Consistency in law enforcement is important for the public trust in law. It is currently not given because some corruption cases are still not completed. If those are not pursued, the judiciary branch loses their credibility and legal matters will be resolved without the involvement of the legal system. This is frustrating for the public and will be furthered if parties are exploiting upon the non existence of law enforcement. Indonesia has ratified the UNCAC which is somewhat proof of the willingness of Indonesia to change their corruption problem. The terms set by the UNCAC must be followed throughout Indonesia and applied by all governmental instances. Also, Indonesia has to be educated towards an anti-corruption attitude not only in the public but also the private sector. Lastly, the mechanisms that monitor and report corruption must be developed. Data flow in ministries and agencies must be transparent. Also the progress of the compliance with UNCAC is included in this system. Newly arranged reports must be submitted to monitoring systems which are facilitated by instances such as the KPK or others3.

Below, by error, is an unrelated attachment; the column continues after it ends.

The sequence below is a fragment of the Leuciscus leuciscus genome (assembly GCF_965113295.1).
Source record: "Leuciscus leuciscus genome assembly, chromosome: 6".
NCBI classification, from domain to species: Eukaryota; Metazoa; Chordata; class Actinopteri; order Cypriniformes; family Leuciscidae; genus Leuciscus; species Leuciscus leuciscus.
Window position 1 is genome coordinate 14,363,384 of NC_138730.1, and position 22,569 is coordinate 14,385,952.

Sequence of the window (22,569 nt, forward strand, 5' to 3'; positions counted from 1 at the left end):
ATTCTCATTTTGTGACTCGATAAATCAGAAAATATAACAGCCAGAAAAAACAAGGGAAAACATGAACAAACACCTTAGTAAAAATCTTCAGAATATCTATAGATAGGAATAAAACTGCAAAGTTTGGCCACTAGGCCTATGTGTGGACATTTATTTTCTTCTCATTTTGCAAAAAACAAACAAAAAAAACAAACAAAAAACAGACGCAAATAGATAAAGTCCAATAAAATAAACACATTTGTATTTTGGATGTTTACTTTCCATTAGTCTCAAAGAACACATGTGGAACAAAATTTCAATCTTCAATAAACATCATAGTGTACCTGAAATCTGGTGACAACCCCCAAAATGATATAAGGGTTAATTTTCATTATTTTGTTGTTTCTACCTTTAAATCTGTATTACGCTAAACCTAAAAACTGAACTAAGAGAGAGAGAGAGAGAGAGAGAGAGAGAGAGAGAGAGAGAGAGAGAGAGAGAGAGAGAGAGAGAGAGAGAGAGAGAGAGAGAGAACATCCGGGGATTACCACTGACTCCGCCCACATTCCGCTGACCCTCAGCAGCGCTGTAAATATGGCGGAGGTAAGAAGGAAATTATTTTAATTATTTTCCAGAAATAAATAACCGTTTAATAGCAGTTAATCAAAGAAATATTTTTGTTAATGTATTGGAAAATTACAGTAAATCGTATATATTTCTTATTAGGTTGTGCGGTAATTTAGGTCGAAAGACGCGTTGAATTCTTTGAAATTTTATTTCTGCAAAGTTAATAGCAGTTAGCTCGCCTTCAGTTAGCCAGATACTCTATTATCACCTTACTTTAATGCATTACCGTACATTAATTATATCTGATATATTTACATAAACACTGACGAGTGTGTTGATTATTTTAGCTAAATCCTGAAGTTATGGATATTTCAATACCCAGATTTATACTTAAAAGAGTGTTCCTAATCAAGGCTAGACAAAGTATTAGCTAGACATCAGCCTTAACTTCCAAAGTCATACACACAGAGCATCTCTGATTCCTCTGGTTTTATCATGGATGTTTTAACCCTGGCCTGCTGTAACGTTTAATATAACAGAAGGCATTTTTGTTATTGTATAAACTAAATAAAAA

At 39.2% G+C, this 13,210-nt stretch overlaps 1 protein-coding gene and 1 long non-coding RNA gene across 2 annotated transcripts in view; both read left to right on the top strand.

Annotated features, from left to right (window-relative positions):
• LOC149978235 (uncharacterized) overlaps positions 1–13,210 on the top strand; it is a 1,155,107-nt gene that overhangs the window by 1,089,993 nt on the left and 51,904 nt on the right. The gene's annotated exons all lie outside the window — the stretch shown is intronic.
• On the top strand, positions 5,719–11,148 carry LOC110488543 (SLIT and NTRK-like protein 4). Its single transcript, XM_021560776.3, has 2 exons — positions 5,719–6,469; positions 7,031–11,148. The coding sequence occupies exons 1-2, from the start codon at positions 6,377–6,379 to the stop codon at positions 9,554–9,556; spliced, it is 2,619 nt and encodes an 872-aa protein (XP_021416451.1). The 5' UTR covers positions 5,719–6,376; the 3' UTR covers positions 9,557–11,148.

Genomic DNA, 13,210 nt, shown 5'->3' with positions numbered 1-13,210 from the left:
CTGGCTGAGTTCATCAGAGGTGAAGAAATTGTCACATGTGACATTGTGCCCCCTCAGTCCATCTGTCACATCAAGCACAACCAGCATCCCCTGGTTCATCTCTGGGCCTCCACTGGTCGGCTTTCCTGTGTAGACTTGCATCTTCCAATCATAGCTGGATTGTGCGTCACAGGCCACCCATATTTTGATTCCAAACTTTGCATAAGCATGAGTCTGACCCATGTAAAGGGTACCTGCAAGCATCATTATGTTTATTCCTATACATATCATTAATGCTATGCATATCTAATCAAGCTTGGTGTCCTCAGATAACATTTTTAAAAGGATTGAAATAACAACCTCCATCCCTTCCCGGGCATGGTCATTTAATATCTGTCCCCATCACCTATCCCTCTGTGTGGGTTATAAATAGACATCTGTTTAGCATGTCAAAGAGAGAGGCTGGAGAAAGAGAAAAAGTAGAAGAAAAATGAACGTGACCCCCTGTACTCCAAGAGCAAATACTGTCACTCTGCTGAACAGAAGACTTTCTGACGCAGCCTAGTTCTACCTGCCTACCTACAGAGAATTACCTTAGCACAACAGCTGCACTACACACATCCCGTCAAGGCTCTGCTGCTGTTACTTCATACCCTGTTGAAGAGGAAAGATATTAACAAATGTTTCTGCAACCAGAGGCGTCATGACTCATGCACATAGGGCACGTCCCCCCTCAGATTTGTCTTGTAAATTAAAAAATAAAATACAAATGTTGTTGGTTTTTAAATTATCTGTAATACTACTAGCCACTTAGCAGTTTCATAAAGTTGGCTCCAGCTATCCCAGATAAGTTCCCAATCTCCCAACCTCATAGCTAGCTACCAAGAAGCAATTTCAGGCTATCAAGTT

Government Offical Closing his Eyes

Government Offical Closing his Eyes

Problematically so, poverty, unemployment and social imbalance are causing corruption, but in retro-perspective, corruption is also causing poverty, unemployment, and social imbalance. A devilish downwards spiraling movement in which cause and effect are equally enhancing the respective other. Therefore, instead of only relying on the government, the civil society has to partake in the development of the country and take action into their own hands.